I recently finished the anime O Maidens in Your Savage Season, a charming but emotionally raw look at the girls of a high school literature club struggling with discovering their own romantic and sexual desires. It’s based on a manga by the same name, but the adaptation process has a bit of an unusual wrinkle to it. The manga is written by Okada Mari—an anime scriptwriter (The Woman Called Mine Fujiko, AnoHana: The Flower We Saw That Day)—and the anime’s scriptwriter is, well, Okada Mari.
Rarely does something like this happen, and the closest example I can think of is Yasuhiko “Yaz” Yoshikazu, who went from being the character designer on Mobile Suit Gundam to adapting the anime to the Gundam: The Origin manga to seeing the The Origin adapted into an anime. What this means is that O Maidens in Your Savage Season is built from the ground up by Okada, and that it is essentially a distillation of the very narrative structure she’s built her career on.
Without going into any major spoilers, nowhere is this more evident than the final episode, when after grappling with their messy emotions episode after episode, all of the major characters gather in one place and let all their true thoughts out loudly and passionately. This sort of climax is the very essence of Okada’s work in anime across genres and themes. AnoHana: The Flower We Saw That Day (heart-wrenching teen drama), The Woman Called Mine Fujiko (surreal feminist character re-imaginging) M3: The Dark Metal (brooding psychological mecha), Anthem of the Heart (a story of processing childhood trauma), Aquarion EVOL (over-the-top mecha series as sex allegory), and Mayoiga: The Lost Village (uhhh…still not sure?) can be very different from one another, but they all head in a similar direction by the end.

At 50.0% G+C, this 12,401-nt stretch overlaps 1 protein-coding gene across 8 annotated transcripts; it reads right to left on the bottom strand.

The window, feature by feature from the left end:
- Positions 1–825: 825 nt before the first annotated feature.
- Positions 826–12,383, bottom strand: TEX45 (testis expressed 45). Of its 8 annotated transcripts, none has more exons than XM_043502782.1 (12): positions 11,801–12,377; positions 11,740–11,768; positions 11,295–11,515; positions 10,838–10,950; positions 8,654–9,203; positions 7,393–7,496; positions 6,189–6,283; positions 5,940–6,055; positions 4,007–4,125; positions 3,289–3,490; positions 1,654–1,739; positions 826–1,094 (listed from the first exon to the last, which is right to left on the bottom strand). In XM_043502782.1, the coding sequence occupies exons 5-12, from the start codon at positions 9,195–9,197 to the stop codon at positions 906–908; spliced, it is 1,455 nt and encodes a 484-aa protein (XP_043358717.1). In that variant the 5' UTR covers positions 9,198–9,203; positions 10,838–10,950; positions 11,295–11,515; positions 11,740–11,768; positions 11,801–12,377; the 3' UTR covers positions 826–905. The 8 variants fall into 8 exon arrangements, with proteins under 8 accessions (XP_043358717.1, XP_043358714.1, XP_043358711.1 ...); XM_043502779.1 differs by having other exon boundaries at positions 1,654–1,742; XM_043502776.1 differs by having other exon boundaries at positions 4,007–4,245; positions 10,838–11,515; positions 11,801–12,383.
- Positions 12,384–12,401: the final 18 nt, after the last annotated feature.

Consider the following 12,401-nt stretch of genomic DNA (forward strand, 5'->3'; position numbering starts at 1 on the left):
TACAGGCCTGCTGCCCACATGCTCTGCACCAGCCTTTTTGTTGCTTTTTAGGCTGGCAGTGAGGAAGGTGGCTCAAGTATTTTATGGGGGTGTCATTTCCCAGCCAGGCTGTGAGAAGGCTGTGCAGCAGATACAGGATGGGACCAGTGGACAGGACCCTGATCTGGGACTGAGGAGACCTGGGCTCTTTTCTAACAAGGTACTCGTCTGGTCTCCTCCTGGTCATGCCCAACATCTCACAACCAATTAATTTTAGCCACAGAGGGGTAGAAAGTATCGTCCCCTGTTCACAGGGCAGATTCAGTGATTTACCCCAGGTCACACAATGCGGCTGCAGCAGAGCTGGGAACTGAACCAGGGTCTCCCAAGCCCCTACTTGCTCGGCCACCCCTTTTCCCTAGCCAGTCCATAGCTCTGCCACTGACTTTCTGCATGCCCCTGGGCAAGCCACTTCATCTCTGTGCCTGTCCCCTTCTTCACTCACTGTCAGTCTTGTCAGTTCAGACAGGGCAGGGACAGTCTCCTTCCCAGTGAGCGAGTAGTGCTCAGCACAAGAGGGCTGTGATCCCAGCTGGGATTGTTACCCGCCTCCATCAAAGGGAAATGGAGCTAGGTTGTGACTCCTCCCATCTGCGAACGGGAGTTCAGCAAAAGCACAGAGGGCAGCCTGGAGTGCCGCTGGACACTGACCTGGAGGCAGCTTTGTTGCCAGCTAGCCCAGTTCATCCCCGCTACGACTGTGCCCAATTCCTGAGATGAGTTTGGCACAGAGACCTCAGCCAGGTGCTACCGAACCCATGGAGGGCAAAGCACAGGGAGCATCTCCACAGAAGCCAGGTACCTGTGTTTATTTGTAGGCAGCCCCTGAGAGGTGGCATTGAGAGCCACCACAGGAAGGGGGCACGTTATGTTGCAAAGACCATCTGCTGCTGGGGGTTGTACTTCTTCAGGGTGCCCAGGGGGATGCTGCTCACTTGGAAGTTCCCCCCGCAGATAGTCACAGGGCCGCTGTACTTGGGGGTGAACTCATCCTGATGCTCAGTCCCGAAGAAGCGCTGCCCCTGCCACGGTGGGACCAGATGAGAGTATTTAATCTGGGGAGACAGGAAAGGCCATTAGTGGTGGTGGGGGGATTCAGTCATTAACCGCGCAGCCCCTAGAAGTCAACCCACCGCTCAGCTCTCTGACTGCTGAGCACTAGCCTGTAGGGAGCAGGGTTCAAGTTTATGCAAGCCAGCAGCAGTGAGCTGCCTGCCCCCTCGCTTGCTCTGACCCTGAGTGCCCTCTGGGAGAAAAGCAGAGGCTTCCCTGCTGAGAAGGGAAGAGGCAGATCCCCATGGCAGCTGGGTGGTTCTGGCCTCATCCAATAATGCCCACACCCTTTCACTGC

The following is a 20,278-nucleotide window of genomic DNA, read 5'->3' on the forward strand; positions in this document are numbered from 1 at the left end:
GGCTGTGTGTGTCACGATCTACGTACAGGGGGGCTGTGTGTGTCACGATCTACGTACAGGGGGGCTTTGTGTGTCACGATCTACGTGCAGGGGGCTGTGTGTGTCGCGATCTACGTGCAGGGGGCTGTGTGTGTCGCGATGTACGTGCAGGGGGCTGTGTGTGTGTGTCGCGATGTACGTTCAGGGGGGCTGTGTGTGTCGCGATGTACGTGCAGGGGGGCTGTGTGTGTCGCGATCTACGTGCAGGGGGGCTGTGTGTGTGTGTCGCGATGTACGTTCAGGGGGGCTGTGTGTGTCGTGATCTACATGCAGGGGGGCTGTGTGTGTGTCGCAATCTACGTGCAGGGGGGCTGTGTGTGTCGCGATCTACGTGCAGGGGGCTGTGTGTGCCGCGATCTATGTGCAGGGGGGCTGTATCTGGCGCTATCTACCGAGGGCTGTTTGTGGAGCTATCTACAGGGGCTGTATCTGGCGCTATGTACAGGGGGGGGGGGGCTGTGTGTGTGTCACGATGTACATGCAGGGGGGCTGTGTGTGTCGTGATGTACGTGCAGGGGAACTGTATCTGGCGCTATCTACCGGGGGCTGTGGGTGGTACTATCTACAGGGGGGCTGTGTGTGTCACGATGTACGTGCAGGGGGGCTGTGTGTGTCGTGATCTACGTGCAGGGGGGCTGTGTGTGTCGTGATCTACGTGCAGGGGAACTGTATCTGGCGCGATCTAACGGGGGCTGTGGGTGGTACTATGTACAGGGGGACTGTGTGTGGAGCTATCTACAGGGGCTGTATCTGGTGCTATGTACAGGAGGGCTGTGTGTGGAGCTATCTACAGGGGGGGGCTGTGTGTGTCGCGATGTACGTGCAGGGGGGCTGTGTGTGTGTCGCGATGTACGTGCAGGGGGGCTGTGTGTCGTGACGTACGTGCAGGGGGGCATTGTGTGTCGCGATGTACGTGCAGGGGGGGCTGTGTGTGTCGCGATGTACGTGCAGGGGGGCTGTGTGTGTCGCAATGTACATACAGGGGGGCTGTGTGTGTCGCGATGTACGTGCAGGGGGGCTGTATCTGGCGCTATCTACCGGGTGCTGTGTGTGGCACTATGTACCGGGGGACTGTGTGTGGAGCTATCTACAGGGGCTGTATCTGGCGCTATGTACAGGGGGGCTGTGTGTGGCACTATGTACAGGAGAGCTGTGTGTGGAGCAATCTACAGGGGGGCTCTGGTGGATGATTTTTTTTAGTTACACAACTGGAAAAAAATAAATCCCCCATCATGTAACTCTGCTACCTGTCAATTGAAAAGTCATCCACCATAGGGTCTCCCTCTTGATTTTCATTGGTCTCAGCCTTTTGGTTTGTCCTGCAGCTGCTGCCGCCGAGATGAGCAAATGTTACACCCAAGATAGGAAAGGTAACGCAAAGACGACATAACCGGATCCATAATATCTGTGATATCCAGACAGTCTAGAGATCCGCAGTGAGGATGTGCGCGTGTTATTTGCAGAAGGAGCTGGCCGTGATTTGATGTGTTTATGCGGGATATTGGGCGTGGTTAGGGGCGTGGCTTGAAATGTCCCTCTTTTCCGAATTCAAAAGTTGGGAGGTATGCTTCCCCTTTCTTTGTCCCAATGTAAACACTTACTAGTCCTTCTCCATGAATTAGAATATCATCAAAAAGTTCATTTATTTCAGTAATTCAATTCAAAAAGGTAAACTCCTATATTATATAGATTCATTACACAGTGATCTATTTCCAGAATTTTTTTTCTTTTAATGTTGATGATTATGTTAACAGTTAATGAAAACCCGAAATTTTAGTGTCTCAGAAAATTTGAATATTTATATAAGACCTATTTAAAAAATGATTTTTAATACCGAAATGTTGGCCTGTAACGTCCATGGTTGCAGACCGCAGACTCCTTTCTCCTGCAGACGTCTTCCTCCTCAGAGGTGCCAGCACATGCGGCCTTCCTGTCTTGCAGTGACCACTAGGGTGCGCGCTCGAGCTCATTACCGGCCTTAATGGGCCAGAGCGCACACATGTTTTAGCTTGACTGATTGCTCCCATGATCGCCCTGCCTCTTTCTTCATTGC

There’s a certain beat-you-over-the-head obviousness with this approach, but at the very least, Okada’s stronger works incorporate that blunt firehose spray of pent-up feelings in more creative and satisfying ways. O Maidens in Your Savage Season builds up to that point successfully, and reminds me a bit of Anthem of the Heart, which I love and hold up as peak Okada.
Because so many of these works wind up with all the central players in one place shouting how they feel at one another, it can sometimes come across as contrived, unrealistic, or perhaps even condescending. However, like in O Maidens in Your Savage Season, these series often feature characters who spend the vast majority of their stories avoiding uncomfortable confrontation, whether to spare their own feelings or the feelings of others. Having these forces all clash together can be very cathartic beyond simply that emotional release, as you get to see a bunch of anime teenagers be direct for once.
O Maidens in Your Savage Season is far less fantastical than many of Okada’s other series, but it makes those small-stakes anxieties both entertaining and suffocatingly real. It’s both light and heavy at the same time, and this contrast makes for a memorable and creative work.